Materials for bioapplication, such as biomarkers, biosensors, or drug carriers with improved optical, sensing, and surface properties can be obtained due to changing their shape, size, and dimension6,7. Nanoparticles due to their small size have exciting physicochemical properties, such as a high specific surface-to-volume ratio, a size similar to the size of biomolecules allowing for their greater mobility and passing through the cell biological membranes8. Morphology and specific surface area affect the antibacterial activity, therefore, it is necessary to synthesize a material with a novel morphology having a higher amount of adsorption sites and surface area9,10,11. Thus, verifying the morphology of the materials and hence their specific surface area can show great potential for bioapplication because the properties can be tuned and improved.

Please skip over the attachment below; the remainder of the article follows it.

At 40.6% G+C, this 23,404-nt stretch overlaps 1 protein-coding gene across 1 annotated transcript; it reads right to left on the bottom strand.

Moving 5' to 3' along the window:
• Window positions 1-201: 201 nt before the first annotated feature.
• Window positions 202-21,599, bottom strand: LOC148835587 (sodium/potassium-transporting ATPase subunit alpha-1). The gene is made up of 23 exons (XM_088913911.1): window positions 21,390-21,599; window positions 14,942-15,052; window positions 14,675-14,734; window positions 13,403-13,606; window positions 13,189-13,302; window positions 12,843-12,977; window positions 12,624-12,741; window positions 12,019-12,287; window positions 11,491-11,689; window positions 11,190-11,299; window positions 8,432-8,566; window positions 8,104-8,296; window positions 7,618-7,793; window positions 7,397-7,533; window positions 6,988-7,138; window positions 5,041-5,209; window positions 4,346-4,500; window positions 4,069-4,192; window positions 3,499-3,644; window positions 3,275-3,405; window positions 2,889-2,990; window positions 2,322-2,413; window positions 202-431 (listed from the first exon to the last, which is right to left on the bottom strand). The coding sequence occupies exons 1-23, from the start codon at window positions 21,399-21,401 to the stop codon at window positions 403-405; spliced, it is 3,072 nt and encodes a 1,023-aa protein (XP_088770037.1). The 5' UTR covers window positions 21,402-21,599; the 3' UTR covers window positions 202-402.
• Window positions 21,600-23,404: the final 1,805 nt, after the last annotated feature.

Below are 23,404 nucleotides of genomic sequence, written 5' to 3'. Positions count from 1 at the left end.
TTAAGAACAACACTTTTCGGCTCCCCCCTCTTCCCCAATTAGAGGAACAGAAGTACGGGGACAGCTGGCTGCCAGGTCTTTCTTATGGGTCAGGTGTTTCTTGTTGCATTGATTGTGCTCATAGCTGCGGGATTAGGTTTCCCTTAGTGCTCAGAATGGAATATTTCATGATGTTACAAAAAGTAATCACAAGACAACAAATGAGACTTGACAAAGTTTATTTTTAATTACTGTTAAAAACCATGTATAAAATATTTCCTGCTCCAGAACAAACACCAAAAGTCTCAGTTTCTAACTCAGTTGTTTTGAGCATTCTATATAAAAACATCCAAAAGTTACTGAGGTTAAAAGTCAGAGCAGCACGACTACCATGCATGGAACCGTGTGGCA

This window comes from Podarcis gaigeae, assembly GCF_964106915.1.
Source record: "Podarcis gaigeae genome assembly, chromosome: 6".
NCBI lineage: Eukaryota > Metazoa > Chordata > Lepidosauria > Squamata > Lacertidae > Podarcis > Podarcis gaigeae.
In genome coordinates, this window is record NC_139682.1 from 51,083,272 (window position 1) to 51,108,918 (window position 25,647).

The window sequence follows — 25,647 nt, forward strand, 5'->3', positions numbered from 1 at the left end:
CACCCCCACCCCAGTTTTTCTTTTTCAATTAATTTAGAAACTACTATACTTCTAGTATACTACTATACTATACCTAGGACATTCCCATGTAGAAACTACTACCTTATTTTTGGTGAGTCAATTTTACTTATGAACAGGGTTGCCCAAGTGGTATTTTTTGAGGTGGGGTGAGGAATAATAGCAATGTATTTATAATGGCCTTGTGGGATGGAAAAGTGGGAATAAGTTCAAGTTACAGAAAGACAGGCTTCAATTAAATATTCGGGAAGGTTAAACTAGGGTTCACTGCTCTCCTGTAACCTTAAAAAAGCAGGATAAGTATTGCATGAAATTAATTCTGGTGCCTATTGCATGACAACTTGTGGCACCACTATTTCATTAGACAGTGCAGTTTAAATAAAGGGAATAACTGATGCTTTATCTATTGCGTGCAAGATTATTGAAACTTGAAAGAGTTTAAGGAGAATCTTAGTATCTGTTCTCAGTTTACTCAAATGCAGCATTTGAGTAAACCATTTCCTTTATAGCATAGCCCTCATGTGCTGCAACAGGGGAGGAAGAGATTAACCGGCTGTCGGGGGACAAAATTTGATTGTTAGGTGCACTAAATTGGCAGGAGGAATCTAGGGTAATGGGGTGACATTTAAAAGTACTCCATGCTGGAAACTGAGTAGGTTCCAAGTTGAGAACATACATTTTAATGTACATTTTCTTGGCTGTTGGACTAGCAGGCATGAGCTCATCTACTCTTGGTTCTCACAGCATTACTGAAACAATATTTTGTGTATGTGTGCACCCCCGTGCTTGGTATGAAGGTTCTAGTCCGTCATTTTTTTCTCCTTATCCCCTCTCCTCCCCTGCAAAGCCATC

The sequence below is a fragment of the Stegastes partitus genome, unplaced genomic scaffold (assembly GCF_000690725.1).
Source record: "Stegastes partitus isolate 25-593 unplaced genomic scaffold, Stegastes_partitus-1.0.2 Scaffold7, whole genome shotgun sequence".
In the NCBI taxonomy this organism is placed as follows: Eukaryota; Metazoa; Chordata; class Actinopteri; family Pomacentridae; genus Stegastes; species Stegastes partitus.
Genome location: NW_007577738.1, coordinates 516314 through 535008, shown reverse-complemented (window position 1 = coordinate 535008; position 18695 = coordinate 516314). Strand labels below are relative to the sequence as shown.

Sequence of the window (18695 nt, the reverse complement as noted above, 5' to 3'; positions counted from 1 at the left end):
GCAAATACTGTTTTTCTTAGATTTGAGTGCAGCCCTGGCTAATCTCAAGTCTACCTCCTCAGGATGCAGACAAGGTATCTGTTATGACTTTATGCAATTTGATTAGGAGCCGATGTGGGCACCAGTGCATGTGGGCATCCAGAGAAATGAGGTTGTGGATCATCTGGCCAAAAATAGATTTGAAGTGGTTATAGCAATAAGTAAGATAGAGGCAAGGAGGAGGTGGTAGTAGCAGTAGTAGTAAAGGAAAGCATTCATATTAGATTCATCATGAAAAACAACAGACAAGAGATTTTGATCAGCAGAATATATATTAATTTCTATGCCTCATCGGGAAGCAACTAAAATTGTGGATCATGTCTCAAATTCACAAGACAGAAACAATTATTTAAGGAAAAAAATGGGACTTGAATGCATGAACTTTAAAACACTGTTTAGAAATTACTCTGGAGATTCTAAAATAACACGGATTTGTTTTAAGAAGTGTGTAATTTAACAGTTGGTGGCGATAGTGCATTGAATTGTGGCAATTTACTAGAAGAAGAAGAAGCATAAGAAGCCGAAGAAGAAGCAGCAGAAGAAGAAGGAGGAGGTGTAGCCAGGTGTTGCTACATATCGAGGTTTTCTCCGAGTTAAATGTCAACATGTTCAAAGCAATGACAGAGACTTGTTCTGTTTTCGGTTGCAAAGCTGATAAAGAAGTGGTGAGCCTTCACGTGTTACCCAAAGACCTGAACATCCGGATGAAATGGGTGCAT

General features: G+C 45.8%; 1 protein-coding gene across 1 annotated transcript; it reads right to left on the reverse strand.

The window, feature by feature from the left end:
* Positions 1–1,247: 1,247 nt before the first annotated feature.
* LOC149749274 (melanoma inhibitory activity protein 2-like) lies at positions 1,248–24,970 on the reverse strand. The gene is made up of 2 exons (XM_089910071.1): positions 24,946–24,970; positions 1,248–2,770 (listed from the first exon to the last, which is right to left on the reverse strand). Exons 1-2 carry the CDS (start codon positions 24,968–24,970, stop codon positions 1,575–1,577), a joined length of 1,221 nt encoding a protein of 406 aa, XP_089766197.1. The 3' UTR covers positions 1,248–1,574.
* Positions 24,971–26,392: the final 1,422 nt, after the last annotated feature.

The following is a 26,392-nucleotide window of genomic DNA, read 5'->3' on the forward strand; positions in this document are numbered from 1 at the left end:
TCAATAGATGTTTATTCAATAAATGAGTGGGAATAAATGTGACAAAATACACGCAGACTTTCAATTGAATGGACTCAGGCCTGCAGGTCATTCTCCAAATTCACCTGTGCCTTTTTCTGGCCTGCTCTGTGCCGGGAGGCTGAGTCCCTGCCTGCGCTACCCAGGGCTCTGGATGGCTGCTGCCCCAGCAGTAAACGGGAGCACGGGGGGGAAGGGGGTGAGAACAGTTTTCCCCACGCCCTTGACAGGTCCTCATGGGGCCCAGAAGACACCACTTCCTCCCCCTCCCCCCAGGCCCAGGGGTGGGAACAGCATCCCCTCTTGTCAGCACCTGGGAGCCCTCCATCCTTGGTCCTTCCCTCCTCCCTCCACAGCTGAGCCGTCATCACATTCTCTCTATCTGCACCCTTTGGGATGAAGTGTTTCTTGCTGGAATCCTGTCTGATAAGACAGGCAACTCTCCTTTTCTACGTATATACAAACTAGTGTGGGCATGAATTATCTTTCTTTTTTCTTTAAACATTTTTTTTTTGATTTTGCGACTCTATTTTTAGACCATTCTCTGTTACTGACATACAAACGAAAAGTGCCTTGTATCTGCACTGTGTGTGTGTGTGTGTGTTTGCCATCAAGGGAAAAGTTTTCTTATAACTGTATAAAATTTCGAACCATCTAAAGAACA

Decreasing the particle size (nanosized materials, such as 0D materials (e.g. quantum dots, QDs)) is one of the effective ways to increase the surface area. Despite many advantages of the nanoparticles, often their main disadvantage is particle agglomeration. Modern approaches allow obtaining high-quality nanoparticles without any stabilizers and surfactants12,13. Anisotropic multidimensional and multicompartmental particles with intriguing morphologies are the subjects of extensive research. One dimension materials (1D) offer high specific surface area because of their unique morphologies. 3D materials are seen to be more suitable for many applications than other morphologies/structures as they may be assembled from lower dimensional materials and provide a large specific surface area and fast electron transport14.